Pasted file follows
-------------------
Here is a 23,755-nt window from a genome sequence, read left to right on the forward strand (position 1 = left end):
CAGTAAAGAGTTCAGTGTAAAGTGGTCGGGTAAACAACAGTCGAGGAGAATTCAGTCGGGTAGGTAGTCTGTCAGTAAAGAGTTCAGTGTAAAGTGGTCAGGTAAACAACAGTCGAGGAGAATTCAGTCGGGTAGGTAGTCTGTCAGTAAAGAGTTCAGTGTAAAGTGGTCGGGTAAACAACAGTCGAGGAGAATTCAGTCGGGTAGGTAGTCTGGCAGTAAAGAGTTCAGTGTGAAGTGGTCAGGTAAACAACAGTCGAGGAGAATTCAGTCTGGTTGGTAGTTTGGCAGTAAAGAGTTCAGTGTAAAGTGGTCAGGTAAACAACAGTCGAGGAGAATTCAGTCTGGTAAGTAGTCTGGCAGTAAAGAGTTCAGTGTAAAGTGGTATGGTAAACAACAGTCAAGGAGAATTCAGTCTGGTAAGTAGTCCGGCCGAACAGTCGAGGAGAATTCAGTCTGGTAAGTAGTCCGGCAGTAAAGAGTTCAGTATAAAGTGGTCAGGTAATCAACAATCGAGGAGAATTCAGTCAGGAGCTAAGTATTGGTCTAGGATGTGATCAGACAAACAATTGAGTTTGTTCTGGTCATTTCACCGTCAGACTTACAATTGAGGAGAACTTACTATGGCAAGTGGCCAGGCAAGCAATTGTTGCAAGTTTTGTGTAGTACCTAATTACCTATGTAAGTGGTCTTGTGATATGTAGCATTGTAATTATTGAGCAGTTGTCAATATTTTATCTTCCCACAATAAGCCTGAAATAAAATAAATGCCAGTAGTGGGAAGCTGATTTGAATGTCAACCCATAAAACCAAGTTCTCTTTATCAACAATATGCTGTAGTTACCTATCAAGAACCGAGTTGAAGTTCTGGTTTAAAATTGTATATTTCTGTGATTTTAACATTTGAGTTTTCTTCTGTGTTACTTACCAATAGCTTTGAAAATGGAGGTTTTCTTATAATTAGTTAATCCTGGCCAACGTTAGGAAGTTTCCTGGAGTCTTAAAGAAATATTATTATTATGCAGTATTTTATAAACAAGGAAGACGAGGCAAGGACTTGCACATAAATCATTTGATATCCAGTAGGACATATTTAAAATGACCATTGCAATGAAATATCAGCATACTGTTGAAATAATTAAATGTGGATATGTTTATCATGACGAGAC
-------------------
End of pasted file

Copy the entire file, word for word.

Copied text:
Here is a 23,755-nt window from a genome sequence, read left to right on the forward strand (position 1 = left end):
CAGTAAAGAGTTCAGTGTAAAGTGGTCGGGTAAACAACAGTCGAGGAGAATTCAGTCGGGTAGGTAGTCTGTCAGTAAAGAGTTCAGTGTAAAGTGGTCAGGTAAACAACAGTCGAGGAGAATTCAGTCGGGTAGGTAGTCTGTCAGTAAAGAGTTCAGTGTAAAGTGGTCGGGTAAACAACAGTCGAGGAGAATTCAGTCGGGTAGGTAGTCTGGCAGTAAAGAGTTCAGTGTGAAGTGGTCAGGTAAACAACAGTCGAGGAGAATTCAGTCTGGTTGGTAGTTTGGCAGTAAAGAGTTCAGTGTAAAGTGGTCAGGTAAACAACAGTCGAGGAGAATTCAGTCTGGTAAGTAGTCTGGCAGTAAAGAGTTCAGTGTAAAGTGGTATGGTAAACAACAGTCAAGGAGAATTCAGTCTGGTAAGTAGTCCGGCCGAACAGTCGAGGAGAATTCAGTCTGGTAAGTAGTCCGGCAGTAAAGAGTTCAGTATAAAGTGGTCAGGTAATCAACAATCGAGGAGAATTCAGTCAGGAGCTAAGTATTGGTCTAGGATGTGATCAGACAAACAATTGAGTTTGTTCTGGTCATTTCACCGTCAGACTTACAATTGAGGAGAACTTACTATGGCAAGTGGCCAGGCAAGCAATTGTTGCAAGTTTTGTGTAGTACCTAATTACCTATGTAAGTGGTCTTGTGATATGTAGCATTGTAATTATTGAGCAGTTGTCAATATTTTATCTTCCCACAATAAGCCTGAAATAAAATAAATGCCAGTAGTGGGAAGCTGATTTGAATGTCAACCCATAAAACCAAGTTCTCTTTATCAACAATATGCTGTAGTTACCTATCAAGAACCGAGTTGAAGTTCTGGTTTAAAATTGTATATTTCTGTGATTTTAACATTTGAGTTTTCTTCTGTGTTACTTACCAATAGCTTTGAAAATGGAGGTTTTCTTATAATTAGTTAATCCTGGCCAACGTTAGGAAGTTTCCTGGAGTCTTAAAGAAATATTATTATTATGCAGTATTTTATAAACAAGGAAGACGAGGCAAGGACTTGCACATAAATCATTTGATATCCAGTAGGACATATTTAAAATGACCATTGCAATGAAATATCAGCATACTGTTGAAATAATTAAATGTGGATATGTTTATCATGACGAGAC